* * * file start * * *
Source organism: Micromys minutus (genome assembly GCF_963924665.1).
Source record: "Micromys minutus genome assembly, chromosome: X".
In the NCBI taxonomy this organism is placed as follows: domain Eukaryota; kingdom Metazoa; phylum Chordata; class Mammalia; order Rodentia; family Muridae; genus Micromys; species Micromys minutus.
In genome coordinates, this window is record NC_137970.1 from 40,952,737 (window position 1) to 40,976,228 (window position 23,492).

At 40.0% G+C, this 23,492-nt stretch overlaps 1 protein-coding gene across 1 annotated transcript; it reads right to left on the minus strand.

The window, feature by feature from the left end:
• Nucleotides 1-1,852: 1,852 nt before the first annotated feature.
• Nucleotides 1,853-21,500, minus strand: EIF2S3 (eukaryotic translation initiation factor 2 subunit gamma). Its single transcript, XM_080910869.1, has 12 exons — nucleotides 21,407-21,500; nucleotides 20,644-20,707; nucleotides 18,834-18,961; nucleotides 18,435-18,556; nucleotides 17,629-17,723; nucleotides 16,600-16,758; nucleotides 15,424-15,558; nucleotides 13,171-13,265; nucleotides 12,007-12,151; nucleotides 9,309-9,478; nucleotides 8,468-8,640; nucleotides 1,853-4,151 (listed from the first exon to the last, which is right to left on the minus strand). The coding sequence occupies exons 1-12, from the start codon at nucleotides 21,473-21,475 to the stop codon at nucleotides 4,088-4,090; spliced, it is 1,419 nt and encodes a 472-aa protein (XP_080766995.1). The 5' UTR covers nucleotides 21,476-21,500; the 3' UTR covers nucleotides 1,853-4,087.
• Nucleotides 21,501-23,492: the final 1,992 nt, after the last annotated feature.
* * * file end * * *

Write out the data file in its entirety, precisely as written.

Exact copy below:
Source organism: Micromys minutus (genome assembly GCF_963924665.1).
Source record: "Micromys minutus genome assembly, chromosome: X".
In the NCBI taxonomy this organism is placed as follows: domain Eukaryota; kingdom Metazoa; phylum Chordata; class Mammalia; order Rodentia; family Muridae; genus Micromys; species Micromys minutus.
In genome coordinates, this window is record NC_137970.1 from 40,952,737 (window position 1) to 40,976,228 (window position 23,492).

At 40.0% G+C, this 23,492-nt stretch overlaps 1 protein-coding gene across 1 annotated transcript; it reads right to left on the minus strand.

The window, feature by feature from the left end:
• Nucleotides 1-1,852: 1,852 nt before the first annotated feature.
• Nucleotides 1,853-21,500, minus strand: EIF2S3 (eukaryotic translation initiation factor 2 subunit gamma). Its single transcript, XM_080910869.1, has 12 exons — nucleotides 21,407-21,500; nucleotides 20,644-20,707; nucleotides 18,834-18,961; nucleotides 18,435-18,556; nucleotides 17,629-17,723; nucleotides 16,600-16,758; nucleotides 15,424-15,558; nucleotides 13,171-13,265; nucleotides 12,007-12,151; nucleotides 9,309-9,478; nucleotides 8,468-8,640; nucleotides 1,853-4,151 (listed from the first exon to the last, which is right to left on the minus strand). The coding sequence occupies exons 1-12, from the start codon at nucleotides 21,473-21,475 to the stop codon at nucleotides 4,088-4,090; spliced, it is 1,419 nt and encodes a 472-aa protein (XP_080766995.1). The 5' UTR covers nucleotides 21,476-21,500; the 3' UTR covers nucleotides 1,853-4,087.
• Nucleotides 21,501-23,492: the final 1,992 nt, after the last annotated feature.